Someone we know of recently had their son diagnosed. I was thinking about what I would have like to have known would be needed once we arrived home. I slowly collected items over the first few months but it was all gathered from different ideas scattered all over the internet, as well as books I was reading in between my fuzzy eyed 2am blood glucose checks. So I thought I’d be super convenient and write a Best Of list for those parents who are facing the new reality of the diabetes life.
- 1. Sharps container (We get ours free at our local fire/health departments). I also purchased a small one for the car.
- 2. Fast acting glucose: Capri Suns; Apple Juice boxes; Jelly Beans (1g per); Level Glucose gel packs; QuickSticks (Walgreens), & 15g Snacks (such as protein bars).
3. Supply on-the-go bag – We received a free one but quickly opted to get a makeup bag that had separated compartments.
4. Supply organizer for home counter– It’s like Caboodles makeup counter organizers were made for D supplies. (see other post where I outlined what we keep in ours)
5. Supply organizer for cabinet – I bought a plastic bin that had three layers. I stored extra syringes, lancets, meter control solution, extra meters, meter instruction manuals, extra alcohol swabs. (In the beginning before your stash grows, you will likely only need a bin. Later it’s a bin plus an entire cabinet in your kitchen)
6. D care items: Alcohol prep pads; syringes; insulin, testing strips, glucose meter, lancing device/lancets, ketone strips.
a. I am a big fan of Accucheck FastClix lancets. They come in a barrel so you never see the lancet. They come with the Accucheck Nano meter (which we received free from Endo).
b. We also like the Contour Next USB meter/Strips. The accuracy is among the best, the USB is nice to plug in, and it is conveniently on our insurance’s preferred list.
7. Other D care items we received/purchased: CalorieKing carb book (buy an extra for the car!); Precision Xtra Blood Ketone Meter/Strips (So you know exactly what the level of ketones are; especially helpful if your child isn’t potty trained); an insulin koozy which protects the insulin bottle if you drop it because it smells bad and is a very expensive mistake versus a $7 vial protector. (Amazon)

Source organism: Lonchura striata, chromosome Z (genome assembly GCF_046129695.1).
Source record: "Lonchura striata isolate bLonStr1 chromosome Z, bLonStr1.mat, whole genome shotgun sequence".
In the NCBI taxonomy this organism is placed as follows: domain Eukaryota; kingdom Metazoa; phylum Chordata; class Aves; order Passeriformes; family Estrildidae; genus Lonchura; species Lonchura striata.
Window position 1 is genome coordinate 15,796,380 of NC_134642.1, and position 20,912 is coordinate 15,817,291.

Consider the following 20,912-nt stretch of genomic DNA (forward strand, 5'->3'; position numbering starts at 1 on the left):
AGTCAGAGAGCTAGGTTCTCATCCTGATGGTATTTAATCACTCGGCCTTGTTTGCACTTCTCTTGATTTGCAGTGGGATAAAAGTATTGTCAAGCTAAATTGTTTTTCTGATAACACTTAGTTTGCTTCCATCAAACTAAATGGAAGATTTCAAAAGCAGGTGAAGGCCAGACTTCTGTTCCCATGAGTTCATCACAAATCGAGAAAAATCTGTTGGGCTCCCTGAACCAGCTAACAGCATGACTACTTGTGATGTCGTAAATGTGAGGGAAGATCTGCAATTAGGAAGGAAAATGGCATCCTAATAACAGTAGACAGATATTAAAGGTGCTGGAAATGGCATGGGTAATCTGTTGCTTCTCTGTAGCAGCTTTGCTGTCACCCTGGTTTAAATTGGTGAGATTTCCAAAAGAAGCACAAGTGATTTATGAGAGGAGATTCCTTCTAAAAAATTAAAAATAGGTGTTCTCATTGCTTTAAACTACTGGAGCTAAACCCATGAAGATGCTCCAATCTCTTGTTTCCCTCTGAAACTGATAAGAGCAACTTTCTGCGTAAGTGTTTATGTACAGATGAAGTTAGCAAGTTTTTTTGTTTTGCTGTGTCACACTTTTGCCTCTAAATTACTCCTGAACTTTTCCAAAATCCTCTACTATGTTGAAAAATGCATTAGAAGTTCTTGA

8. The Pink Panther book is great, but some places only give the smaller edition. We were lucky enough to also receive the expanded edition from a relative and highly recommend it. I would save the abbreviated version for other care providers who will need to learn a bit about diabetes but not all-day, every-day care. We also supplemented with Think Like a Pancreas; Guide to Accurate Carb Counting (both) by Gary Scheiner, CDE; Kids First, Diabetes Second by Leighann Calentine.
9. A decent digital scale. Soon you will be learning to carb count and until you are able to eyeball serving sizes in your sleep, you will need a scale with at least the tare feature, as well as ability to measure grams and ounces.
10. Lo/No Carb drinks. Your kiddo will suddenly have to account for every carbohydrate gram going into their mouth. Those previous cokes,
11. Carb log book. Personally, I hated the ones that came with the meters. I bought a spiral notebook style daily calendar. It has a lot more room to write. After a bit you learn that it’s essentially TIME; BG #; CARB #, INSULIN UNITS. You can add in variables next to it if you want, such as exercise, foods, etc.
12. A 3 ring binder (2" or larger) with clear page protectors. I made a cute one that I keep all the handouts from the endo in, such as carb counting basics, ketone info, daily logs they require before visits, illness guide, symptoms of high/low BG, etc.